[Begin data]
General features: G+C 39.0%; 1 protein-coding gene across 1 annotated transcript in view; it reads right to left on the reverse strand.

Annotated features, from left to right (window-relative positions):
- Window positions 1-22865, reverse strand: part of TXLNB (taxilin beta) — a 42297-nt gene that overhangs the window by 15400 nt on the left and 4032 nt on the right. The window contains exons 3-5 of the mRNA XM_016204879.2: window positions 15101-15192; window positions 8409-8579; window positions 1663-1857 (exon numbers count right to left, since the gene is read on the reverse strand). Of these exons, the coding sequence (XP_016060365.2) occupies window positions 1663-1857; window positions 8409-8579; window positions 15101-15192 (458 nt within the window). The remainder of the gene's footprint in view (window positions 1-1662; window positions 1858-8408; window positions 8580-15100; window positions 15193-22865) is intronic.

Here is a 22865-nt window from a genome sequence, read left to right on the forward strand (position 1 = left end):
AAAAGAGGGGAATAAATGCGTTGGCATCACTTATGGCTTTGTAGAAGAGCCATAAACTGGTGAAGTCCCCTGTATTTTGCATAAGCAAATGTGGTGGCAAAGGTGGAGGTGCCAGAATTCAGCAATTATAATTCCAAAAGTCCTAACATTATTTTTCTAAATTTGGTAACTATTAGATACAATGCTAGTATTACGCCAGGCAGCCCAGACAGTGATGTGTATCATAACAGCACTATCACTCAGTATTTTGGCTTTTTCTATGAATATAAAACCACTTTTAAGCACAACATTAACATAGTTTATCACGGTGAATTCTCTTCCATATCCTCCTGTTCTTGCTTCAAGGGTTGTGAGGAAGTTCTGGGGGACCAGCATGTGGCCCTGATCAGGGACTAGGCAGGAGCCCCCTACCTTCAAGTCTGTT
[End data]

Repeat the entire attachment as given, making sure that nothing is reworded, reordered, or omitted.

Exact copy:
General features: G+C 39.0%; 1 protein-coding gene across 1 annotated transcript in view; it reads right to left on the reverse strand.

Annotated features, from left to right (window-relative positions):
- Window positions 1-22865, reverse strand: part of TXLNB (taxilin beta) — a 42297-nt gene that overhangs the window by 15400 nt on the left and 4032 nt on the right. The window contains exons 3-5 of the mRNA XM_016204879.2: window positions 15101-15192; window positions 8409-8579; window positions 1663-1857 (exon numbers count right to left, since the gene is read on the reverse strand). Of these exons, the coding sequence (XP_016060365.2) occupies window positions 1663-1857; window positions 8409-8579; window positions 15101-15192 (458 nt within the window). The remainder of the gene's footprint in view (window positions 1-1662; window positions 1858-8408; window positions 8580-15100; window positions 15193-22865) is intronic.

Here is a 22865-nt window from a genome sequence, read left to right on the forward strand (position 1 = left end):
AAAAGAGGGGAATAAATGCGTTGGCATCACTTATGGCTTTGTAGAAGAGCCATAAACTGGTGAAGTCCCCTGTATTTTGCATAAGCAAATGTGGTGGCAAAGGTGGAGGTGCCAGAATTCAGCAATTATAATTCCAAAAGTCCTAACATTATTTTTCTAAATTTGGTAACTATTAGATACAATGCTAGTATTACGCCAGGCAGCCCAGACAGTGATGTGTATCATAACAGCACTATCACTCAGTATTTTGGCTTTTTCTATGAATATAAAACCACTTTTAAGCACAACATTAACATAGTTTATCACGGTGAATTCTCTTCCATATCCTCCTGTTCTTGCTTCAAGGGTTGTGAGGAAGTTCTGGGGGACCAGCATGTGGCCCTGATCAGGGACTAGGCAGGAGCCCCCTACCTTCAAGTCTGTT